As firefighters continued battling a fast-moving 4,000-acre wildfire in Northern California that has destroyed 175 buildings and forced thousands of residents to flee, including the entire community of Lower Lake, one building remained standing: the Aloha Bay natural candle factory—a fixture in the center of town since 1993.
High heat combined with precariously dry conditions in rural Lake County, 85 miles north of San Francisco, enabled the wildfire dubbed the Clayton fire to double in size over the weekend, and the towns of Clear Lake and Lower Lake were evacuated. As of August 17, the fire was 40 percent contained.
"Our candle factory is one of the only buildings still standing on Main Street in Lower Lake, though we suffered both fire damage and water damage," said Tom Closser, co-founder of Aloha Bay. "We are still assessing the situation. All Aloha Bay employees are safe and accounted for. We plan to establish temporary power and set up a temporary contact number, and we will be back to shipping product within a few days. With damages to the homes of some of our employees and our main facility, we will continue to share updates with our constituents throughout this difficult time," he said.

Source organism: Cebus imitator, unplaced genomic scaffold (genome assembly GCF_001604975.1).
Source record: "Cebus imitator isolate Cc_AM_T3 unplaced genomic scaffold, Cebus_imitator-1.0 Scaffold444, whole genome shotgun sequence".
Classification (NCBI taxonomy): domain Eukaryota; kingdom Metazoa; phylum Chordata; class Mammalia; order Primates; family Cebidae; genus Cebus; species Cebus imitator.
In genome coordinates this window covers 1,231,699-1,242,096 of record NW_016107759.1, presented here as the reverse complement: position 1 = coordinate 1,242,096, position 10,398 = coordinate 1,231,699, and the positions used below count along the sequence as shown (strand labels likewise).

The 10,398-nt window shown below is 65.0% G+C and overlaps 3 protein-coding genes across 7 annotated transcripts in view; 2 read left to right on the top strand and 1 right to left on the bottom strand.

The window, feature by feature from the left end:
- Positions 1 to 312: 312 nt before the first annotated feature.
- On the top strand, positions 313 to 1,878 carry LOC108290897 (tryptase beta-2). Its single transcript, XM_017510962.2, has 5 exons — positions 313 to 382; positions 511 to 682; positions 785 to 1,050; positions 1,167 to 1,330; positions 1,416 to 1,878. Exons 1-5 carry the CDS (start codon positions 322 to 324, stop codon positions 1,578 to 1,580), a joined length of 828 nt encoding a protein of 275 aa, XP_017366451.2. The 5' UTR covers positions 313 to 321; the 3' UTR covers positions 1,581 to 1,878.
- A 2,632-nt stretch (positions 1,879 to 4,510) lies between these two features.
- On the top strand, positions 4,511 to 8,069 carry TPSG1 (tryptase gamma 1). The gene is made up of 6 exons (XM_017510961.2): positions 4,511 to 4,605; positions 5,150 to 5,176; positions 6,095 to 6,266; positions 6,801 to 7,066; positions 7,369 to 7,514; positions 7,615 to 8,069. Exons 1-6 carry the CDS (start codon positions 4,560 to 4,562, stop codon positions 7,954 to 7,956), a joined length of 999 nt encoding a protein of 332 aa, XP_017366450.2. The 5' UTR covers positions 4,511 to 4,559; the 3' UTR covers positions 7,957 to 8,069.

According to Closser, Aloha Bay lost one 9,000-square-foot warehouse, but all products are replaceable and fully insured. Two other warehouses experienced some water damage, but most of the inventory survived intact. With shipments of candles from its Indonesian production facility and Himalayan salt products arriving this month, the company expects minimal disruption in service to its customers.
"We are so very grateful to all the firefighters who are on the front line saving lives and structures and putting out this devastating blaze," Closser added, “and we will help serve the community as they set about rebuilding their lives.”
Among the Aloha Bay employees affected by the fire are Warehouse Manager Tom Wilsey and his wife Lisa who lost their home and all their belongings in the inferno. A Go Fund Me page has been set up by friends and neighbors for the Wilseys at https://www.gofundme.com/2js4cvhg.
“We are so grateful to the dozens of people in the natural foods industry who reached out to us, including importers extending payment terms, global partners speeding up Himalayan salt and Indonesian candle production, raw material and glass suppliers helping us get restocked, retailers calling us to say they can wait on their orders, just be safe, distributors and broker partners extending significant support, etc. It's the kind of generosity and goodwill that has characterized the natural products industry from the start,” Closser said.
Photo credit: Nick Elias